Adhesive capsulitis is characterized by painful, gradual loss of active and passive shoulder motion resulting from fibrosis and contracture of the joint capsule. Other shoulder pathology can produce a similar clinical picture, however, and must be considered. Management is based on the underlying cause of pain and stiffness, and determination of the etiology is essential. Subtle clues in the history and physical examination can help differentiate adhesive capsulitis from other conditions that cause a stiff, painful shoulder. The natural history of adhesive capsulitis is a matter of controversy. Management of true capsular restriction of motion (ie, true adhesive capsulitis) begins with gentle, progressive stretching exercises. Most patients improve with nonsurgical treatment. Indications for surgery should be individualized. Failure to obtain symptomatic improvement and continued functional disability following ≥6 months of physical therapy is a general guideline for surgical intervention. Diligent postoperative therapy to maintain motion is required to minimize recurrence of adhesive capsulitis.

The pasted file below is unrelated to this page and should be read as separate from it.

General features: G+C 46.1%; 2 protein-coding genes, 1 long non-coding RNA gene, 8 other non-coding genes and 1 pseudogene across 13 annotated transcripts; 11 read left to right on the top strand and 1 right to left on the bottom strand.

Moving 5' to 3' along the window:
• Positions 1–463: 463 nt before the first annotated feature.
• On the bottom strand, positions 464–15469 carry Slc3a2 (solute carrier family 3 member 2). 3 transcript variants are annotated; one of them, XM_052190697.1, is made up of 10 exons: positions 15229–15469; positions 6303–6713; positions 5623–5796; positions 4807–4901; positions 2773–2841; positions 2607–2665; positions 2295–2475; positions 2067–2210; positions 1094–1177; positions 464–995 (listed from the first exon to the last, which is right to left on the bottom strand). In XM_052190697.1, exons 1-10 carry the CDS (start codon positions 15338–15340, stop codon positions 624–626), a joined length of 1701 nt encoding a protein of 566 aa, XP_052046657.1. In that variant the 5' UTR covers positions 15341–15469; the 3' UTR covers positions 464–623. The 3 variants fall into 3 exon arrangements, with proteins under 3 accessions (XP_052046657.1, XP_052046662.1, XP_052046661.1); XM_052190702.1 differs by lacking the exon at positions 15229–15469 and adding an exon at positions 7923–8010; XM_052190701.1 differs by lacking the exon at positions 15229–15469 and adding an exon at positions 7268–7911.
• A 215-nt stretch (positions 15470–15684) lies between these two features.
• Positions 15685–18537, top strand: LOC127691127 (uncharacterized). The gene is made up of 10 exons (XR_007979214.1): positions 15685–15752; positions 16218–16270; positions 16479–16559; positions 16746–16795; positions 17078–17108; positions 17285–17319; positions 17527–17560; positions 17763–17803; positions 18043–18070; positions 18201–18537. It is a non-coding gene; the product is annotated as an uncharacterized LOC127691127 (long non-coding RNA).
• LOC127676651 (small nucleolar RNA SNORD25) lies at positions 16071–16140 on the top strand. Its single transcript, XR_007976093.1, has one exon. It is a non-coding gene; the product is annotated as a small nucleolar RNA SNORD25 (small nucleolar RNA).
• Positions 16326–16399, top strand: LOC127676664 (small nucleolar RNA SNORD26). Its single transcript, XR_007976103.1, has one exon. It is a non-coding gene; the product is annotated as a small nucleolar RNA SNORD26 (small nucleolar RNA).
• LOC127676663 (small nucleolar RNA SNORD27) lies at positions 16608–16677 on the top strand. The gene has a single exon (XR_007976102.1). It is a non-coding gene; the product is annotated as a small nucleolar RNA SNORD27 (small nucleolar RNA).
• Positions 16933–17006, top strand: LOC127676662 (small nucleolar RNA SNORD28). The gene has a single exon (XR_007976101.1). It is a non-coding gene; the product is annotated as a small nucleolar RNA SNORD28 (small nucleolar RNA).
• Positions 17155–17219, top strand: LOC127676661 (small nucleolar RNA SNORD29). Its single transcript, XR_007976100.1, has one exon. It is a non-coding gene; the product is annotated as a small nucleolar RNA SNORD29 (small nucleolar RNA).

From the Department of Orthopaedic Surgery, George Washington University Medical Center, Washington, DC.
Neither of the following authors nor any immediate family member has received anything of value from or owns stock in a commercial company or institution related directly or indirectly to the subject of this article: Dr. A. Neviaser and Dr. R. Neviaser.
Copyright 2011 by the American Academy of Orthopaedic Surgeons.